2001: A Space Odissey

2001: A Space Odyssey is an epic science fiction masterpiece. It is one of the most ambiguous and controversial films ever. The director, Stanley Kubrick, deals with the themes of existentialism, human evolution, technology, artificial intelligence and extra-terrestrial life.

The opening sequence is maybe the most significant. A tribe of hominids happen upon a mysterious monolith that accelerates their learning capability, and one of them has the idea to use a bone as a weapon. Later he flings the bone high into the air and, suddenly, with a perfect “match cut” the spinning bone is replaced by a satellite orbiting the Earth.

In the second part a crew of scientists on their way to the Moon discover another alien monolith. Upon examining it, it is struck by sunlight, and it emits a high-powered radio signal.

The film’s third section is set aboard a spacecraft, the Discovery One, that had the objective to investigate the radio signal sent from the monolith to Jupiter. Its crew consists of two astronauts and three scientists in suspended animation, but the ship’s operations are controlled by a computer named HAL 9000. The latter declares that he is “by any practical definition of the words, foolproof and incapable of error” but, due to an unspecified reason, HAL warns, incorrectly, that the ship’s communications dish is faulty. Assuming that HAL must be malfunctioning, the astronauts decide that they’ll have to shut him down. HAL eavesdrops on their conversation by lip reading and decides to shut them down first.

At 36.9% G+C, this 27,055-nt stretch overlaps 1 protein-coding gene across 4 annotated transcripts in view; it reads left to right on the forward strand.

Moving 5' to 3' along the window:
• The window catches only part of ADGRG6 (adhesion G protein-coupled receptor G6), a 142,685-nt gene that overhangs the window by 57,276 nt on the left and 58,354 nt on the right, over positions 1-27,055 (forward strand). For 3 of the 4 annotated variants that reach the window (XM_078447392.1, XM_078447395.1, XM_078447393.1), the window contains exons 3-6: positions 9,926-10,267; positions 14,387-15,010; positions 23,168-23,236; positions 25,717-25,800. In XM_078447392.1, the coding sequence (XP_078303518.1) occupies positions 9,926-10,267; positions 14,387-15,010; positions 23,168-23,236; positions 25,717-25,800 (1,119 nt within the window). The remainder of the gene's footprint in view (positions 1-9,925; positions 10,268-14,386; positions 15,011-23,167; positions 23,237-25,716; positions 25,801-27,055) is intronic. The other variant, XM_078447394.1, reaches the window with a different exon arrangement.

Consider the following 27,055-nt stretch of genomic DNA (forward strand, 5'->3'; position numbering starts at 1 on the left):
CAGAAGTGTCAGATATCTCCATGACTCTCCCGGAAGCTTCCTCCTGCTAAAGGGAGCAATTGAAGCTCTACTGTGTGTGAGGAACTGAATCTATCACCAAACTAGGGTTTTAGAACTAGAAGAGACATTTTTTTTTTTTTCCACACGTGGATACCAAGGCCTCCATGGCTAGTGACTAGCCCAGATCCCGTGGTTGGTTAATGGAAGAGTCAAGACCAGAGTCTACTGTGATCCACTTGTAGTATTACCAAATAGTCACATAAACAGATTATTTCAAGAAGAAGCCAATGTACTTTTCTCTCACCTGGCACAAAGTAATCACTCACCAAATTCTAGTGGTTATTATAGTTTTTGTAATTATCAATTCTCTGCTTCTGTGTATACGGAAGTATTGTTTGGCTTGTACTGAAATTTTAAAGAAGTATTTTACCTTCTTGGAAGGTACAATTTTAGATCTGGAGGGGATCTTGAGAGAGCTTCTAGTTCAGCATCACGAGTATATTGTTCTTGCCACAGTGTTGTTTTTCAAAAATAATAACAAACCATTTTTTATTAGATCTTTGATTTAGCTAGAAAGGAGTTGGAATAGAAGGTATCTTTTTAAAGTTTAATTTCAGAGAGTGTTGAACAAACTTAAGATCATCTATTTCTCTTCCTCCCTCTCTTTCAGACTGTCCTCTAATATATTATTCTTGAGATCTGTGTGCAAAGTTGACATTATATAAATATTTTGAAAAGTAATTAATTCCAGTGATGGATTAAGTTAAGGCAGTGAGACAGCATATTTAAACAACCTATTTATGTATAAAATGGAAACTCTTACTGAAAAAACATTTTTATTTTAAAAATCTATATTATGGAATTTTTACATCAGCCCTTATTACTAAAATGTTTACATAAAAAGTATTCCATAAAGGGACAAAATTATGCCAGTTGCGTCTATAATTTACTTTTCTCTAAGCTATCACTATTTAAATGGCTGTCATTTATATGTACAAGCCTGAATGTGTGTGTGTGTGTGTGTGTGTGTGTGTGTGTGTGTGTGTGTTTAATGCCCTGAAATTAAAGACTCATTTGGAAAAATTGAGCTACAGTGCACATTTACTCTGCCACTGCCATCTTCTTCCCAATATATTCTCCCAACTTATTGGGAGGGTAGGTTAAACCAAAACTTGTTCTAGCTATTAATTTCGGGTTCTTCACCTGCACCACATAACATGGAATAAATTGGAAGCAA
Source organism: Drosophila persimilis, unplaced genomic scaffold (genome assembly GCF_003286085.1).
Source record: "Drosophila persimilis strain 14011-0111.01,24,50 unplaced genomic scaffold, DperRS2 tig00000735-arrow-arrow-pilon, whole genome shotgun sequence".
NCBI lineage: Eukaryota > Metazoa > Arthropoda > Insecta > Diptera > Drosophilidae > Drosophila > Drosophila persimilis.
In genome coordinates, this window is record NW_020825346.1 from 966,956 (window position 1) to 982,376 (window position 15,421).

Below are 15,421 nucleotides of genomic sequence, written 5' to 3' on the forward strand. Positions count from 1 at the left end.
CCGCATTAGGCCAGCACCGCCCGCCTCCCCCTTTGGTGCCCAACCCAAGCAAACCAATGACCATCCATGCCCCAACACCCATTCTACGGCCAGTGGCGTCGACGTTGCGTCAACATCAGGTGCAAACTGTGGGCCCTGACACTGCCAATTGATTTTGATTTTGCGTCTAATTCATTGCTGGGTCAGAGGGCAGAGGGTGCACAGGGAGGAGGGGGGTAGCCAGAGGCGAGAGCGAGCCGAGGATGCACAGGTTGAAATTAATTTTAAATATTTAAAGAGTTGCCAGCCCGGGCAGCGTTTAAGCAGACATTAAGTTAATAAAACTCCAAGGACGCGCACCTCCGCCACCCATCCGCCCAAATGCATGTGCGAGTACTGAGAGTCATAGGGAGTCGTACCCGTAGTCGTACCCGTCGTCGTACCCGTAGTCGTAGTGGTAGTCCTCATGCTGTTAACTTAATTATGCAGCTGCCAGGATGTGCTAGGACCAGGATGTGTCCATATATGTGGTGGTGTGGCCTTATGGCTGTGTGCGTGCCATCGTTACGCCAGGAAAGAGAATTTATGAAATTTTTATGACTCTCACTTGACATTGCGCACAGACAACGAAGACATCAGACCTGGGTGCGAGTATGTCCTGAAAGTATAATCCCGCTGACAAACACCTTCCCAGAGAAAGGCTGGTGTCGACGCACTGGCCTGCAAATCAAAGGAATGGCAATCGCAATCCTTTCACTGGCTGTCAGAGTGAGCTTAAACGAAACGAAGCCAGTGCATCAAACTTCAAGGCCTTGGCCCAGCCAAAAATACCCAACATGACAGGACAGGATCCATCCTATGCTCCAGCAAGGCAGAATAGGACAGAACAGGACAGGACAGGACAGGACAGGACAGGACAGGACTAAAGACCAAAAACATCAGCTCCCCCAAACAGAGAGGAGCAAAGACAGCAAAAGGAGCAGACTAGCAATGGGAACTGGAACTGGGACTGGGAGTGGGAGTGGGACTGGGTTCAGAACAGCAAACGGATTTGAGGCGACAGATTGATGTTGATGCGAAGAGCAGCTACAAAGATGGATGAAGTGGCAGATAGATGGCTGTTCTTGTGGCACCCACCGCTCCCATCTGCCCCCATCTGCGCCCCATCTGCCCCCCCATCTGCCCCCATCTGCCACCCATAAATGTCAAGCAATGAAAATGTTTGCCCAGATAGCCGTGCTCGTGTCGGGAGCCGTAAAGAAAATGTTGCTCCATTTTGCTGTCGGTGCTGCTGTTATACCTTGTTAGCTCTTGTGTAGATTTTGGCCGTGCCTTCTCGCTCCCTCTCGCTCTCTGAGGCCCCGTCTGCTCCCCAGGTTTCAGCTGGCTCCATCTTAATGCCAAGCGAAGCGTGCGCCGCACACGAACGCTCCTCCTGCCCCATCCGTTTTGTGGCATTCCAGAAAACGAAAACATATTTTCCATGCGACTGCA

“Well, I don’t think there is any question about it. It can only be attributable to human error.” 

The reasons for HAL’s mistake still remains a mystery. Some critics think that it was because the computer is being ordered to lie to the crew of Discovery despite being constructed for “the accurate processing of information without distortion or concealment”!

I think the film is innovative in a lot of aspects and, in fact, Kubrick avoided conventional cinematic and narrative techniques; dialogue is rarely used, and there are long sequences accompanied only by music.

The soundtrack incorporates numerous works of classical music, among which is “Also sprach Zarathustra” by Richard Strauss. This piece in particular, suggests a very interesting interpretation for the end through the Superman theory, but I don’t want to spoil anything!

Even if the monolith structurally unites all four episodes, it is the largest and most unresolvable enigma of the film. It could be a tool created by an alien race that, through many stages of evolution, achieves a state of pure energy.Questions about 2001 range from uncertainty about its implications for humanity’s origins and destiny in the universe. That is why I strongly recommend you to watch and enjoy this masterpiece!